Seen from a distance, a woman in a canoe waves goodbye to people on the shore and sets out on a journey: “Three hundred miles stretch in front of her.” She’s paddling the Hudson River from the Adirondacks to the Atlantic Ocean. Sweeping pencil-and-watercolor layers trace rocks crowding the river and clouds crossing the sky. The woman’s solitude is underscored in lyrical prose: “There is nothing in the world but her, the bird, this place. No one knows where she is.” Cooper (Big Cat, Little Cat) makes the difficulties of the expedition clear: “She staggers—the canoe balancing on her shoulders—down the steep gravel path next to the dam. She trips, drops the canoe.” When she reaches the city, lively scenes greet her as all kinds of traffic plies the waters around Manhattan. As she completes the last, most dangerous part of the voyage out to the Atlantic, readers share in the paddler’s satisfaction. The woman changes during her journey, and the Hudson does, too, growing from mountain cataract to mighty waterway. An author’s note fills in a bit about the river’s history, but in this expansive, beautifully rendered offering, the attention is all on the voyage and the moments, tender and tense, that comprise it. Ages 4–8. (Oct.)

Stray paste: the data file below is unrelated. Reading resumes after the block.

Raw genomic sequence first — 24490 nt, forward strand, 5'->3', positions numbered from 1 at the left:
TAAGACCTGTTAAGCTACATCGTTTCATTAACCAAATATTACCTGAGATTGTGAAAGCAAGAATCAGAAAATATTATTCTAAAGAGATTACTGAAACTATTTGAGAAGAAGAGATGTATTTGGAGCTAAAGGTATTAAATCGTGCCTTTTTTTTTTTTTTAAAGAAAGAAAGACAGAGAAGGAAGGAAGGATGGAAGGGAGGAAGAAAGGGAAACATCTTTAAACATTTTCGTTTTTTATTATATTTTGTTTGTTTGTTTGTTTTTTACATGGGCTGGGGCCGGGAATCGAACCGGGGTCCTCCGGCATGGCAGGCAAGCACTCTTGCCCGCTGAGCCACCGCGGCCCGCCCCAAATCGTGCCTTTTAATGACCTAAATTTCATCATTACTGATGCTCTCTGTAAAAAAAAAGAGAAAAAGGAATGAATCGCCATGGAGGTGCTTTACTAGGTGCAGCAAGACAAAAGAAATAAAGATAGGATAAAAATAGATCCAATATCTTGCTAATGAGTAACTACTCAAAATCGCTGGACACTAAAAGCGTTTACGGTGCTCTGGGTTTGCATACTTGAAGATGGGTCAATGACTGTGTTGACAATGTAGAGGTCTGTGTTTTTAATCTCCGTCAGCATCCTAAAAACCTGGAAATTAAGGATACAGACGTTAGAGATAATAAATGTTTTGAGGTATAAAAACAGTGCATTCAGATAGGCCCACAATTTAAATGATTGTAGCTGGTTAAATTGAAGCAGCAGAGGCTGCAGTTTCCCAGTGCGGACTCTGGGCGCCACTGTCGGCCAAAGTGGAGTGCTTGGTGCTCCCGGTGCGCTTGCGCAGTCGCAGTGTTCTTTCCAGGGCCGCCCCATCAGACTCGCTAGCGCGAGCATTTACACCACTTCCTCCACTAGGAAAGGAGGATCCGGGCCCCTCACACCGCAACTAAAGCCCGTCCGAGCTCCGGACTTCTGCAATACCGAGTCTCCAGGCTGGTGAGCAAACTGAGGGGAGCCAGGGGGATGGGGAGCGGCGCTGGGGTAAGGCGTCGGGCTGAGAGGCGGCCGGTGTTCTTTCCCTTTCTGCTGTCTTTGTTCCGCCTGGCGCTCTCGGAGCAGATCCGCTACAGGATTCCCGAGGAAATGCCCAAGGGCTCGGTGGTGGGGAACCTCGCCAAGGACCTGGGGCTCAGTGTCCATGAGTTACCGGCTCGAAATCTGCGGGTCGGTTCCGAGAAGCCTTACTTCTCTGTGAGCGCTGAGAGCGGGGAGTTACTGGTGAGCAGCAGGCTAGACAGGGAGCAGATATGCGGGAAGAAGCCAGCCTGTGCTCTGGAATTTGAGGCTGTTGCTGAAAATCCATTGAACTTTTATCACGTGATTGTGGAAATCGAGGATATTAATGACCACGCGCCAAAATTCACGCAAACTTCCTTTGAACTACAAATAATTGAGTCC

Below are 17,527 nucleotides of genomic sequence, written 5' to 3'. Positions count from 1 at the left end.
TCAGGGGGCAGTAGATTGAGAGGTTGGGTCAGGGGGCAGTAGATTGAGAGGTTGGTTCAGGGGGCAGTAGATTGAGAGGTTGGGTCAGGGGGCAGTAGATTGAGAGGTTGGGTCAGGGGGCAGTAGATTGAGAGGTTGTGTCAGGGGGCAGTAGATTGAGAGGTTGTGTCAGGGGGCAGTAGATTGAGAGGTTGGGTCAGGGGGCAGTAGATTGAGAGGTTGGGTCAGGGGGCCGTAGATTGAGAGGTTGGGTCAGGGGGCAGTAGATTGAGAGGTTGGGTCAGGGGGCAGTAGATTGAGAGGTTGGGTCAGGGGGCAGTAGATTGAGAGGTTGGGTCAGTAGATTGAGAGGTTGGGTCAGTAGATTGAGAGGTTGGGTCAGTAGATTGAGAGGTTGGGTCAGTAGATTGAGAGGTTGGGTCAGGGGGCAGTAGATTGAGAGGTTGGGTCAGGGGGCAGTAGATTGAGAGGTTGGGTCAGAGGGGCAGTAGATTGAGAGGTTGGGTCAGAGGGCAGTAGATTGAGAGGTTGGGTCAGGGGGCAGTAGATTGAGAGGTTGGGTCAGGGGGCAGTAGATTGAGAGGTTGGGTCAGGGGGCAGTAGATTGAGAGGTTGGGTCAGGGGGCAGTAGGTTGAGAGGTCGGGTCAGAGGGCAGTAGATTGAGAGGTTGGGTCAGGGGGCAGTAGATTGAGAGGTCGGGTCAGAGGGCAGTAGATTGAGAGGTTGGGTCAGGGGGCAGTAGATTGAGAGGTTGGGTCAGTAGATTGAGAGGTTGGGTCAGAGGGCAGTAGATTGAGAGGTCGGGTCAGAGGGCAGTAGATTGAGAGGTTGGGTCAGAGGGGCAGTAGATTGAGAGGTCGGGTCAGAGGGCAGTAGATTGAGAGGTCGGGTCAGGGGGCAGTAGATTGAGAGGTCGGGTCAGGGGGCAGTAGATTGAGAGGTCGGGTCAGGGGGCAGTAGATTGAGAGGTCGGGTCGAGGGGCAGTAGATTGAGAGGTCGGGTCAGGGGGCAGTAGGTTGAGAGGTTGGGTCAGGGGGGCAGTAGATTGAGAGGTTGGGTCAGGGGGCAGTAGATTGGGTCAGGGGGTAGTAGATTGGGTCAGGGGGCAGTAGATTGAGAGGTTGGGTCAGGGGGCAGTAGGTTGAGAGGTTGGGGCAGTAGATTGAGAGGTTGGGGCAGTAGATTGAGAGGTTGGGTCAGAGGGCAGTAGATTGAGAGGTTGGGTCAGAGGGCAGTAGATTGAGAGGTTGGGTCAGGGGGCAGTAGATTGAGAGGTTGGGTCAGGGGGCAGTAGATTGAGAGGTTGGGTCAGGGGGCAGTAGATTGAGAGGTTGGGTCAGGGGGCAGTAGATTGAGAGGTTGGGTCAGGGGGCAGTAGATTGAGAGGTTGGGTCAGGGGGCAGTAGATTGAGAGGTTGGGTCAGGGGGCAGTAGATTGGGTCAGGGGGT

"This stunningly illustrated account of a woman's solo canoe trip down the Hudson is a remarkable example of the art of the picture book... Cooper's oversize gem is for the ages, and for people of all ages." -- The New York Times* "At the conclusion of this beautiful book, readers will feel they have traveled a journey themselves... Expansive content impressively and beautifully presented." -- Kirkus Reviews, starred review* "Evocative... An author's note, sources, and information about the river round out this beautiful book." -- Booklist, starred review* "Cooper's quiet, fluid present-tense prose is perfectly suited to the rhythm of a river... Let the armchair travel commence!" -- Bulletin of the Center for Children's Books, starred review* "Cooper's watercolor and pencil sketches [illuminate] the details of the trip with a rhythmic mix of vignettes and wide landscapes." -- The Horn Book, starred review* "Gloriously expansive and fluid pencil and watercolor artwork... A marvelous vehicle for nature lovers, armchair travelers, and aspiring boaters and explorers." -- School Library Journal, starred review* "Expansive [and] beautifully rendered." -- Publishers Weekly, starred reviewPraise for Big Cat, Little Cat:A Caldecott Honor Book* "With quiet grace, Cooper delivers the message that love persists through loss." -- Publishers Weekly, starred review* "Cooper's gentle tale of the loss of a feline friend is perfect bibliotherapy for those who have lost a loved pet." -- Kirkus Reviews, starred review* "Kids won't have to be cat lovers to find this endearing and quietly reassuring, while young cat owners will want to tell the tale of their own feline friends." -- Bulletin of the Center for Children's Books, starred review* "A gentle, loving look at the life cycle of pets; young readers will be able to gain confidence in retelling the story using the text and the pictures." -- School Library Journal, starred review* "Cooper's thick black lines produce figures full of kinetic energy and personality. The circular nature of the story is beautifully reinforced by the repetition in both art and text, and the result is at once realistic and comforting." -- The Horn Book, starred reviewPraise for 8: An Animal Alphabet:* "Cooper's loose watercolor images are arranged harmoniously against spacious white backgrounds... The heavy paper will withstand repeated viewings, which are guaranteed. Don't get behind the eight ball: order now; it's great fun." -- Kirkus Reviews, starred review* "It's a feast of fauna!" -- Booklist, starred review* "Illustrated with joy, this is an alphabet book to pore over, worth adding to any collection." -- School Library Journal, starred review* "A skillfull blending of counting and matching elements into an animal-themed abecedary." -- Publishers Weekly, starred reviewPraise for Train:* "A poetic, beautifully conceived book." -- Booklist, starred review* "The loose watercolor-and-pencil artwork hums with activity and energy." -- Kirkus Reviews, starred review* "Cooper's signature sun-bleached watercolors beautifully convey human achievements and nature's grandeur through both detail and a range of scale." -- Publishers Weekly, starred reviewPraise for Farm:* "It's as thorough and pleasing an introduction to a farm as one could ask of a picture book." -- The Horn Book Magazine, starred review* "The graceful text and serenely stunning illustrations create a portrait both reverent and realistic." -- Publishers Weekly, starred reviewPraise for Beach:Society of Illustrators Gold Medal (2006)"Cooper's portrayal of a day at the shore is generous with such minutiae; his fondness for his subject is evident and infectious." -- School Library Journal